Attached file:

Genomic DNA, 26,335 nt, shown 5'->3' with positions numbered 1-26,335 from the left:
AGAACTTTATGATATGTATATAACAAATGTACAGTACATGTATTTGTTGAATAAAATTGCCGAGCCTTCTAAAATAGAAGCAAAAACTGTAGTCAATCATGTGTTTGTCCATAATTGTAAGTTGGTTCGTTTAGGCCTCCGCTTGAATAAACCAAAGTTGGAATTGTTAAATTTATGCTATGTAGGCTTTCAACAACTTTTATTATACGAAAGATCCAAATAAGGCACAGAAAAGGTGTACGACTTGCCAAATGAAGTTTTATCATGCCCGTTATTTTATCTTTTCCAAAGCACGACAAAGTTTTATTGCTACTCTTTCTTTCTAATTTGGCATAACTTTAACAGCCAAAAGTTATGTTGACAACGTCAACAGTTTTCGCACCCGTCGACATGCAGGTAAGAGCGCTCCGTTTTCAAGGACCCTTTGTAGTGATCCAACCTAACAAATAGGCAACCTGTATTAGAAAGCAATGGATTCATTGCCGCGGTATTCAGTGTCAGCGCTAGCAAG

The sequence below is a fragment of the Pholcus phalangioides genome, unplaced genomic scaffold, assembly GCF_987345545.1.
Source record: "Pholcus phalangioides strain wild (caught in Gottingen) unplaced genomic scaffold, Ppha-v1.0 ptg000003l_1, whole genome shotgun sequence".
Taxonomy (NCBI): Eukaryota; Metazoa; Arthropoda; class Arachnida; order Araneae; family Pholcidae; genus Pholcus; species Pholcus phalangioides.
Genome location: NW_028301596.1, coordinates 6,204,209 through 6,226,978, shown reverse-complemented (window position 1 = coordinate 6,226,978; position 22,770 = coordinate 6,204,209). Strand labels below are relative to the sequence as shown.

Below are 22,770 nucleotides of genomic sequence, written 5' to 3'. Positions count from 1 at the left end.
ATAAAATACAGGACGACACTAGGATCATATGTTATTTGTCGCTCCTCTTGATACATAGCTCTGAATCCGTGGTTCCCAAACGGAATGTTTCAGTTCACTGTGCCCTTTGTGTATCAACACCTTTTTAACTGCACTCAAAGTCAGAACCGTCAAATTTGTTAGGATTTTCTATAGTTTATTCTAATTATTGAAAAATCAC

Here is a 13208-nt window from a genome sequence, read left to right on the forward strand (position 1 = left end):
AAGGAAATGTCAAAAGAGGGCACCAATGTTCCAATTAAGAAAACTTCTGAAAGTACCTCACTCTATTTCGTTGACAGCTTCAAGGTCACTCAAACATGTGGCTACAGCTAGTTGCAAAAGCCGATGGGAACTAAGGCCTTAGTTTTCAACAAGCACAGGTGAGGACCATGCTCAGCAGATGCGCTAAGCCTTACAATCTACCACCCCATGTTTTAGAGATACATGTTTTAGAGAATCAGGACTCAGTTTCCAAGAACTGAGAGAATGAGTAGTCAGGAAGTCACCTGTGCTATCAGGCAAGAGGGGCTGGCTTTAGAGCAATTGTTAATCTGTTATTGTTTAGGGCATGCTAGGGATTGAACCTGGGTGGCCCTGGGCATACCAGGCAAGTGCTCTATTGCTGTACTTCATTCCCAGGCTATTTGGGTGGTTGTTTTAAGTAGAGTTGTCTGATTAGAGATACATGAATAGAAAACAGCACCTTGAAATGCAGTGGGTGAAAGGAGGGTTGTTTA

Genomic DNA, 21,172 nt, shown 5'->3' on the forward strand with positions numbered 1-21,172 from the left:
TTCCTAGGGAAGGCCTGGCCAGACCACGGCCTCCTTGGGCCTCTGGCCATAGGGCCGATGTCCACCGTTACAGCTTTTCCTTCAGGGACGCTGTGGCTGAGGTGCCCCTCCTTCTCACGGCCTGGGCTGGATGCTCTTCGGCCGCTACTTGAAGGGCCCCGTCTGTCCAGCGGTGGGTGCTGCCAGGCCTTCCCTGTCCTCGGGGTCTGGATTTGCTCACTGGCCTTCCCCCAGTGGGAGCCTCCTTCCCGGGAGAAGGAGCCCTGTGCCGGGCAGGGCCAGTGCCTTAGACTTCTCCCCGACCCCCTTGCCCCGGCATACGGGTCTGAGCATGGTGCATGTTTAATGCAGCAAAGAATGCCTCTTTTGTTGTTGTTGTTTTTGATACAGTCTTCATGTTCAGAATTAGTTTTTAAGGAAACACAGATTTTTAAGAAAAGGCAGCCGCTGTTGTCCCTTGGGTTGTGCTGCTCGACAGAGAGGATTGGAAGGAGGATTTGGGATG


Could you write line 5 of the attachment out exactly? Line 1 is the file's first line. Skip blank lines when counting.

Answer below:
Taxonomy (NCBI): Eukaryota; Metazoa; Arthropoda; class Arachnida; order Araneae; family Pholcidae; genus Pholcus; species Pholcus phalangioides.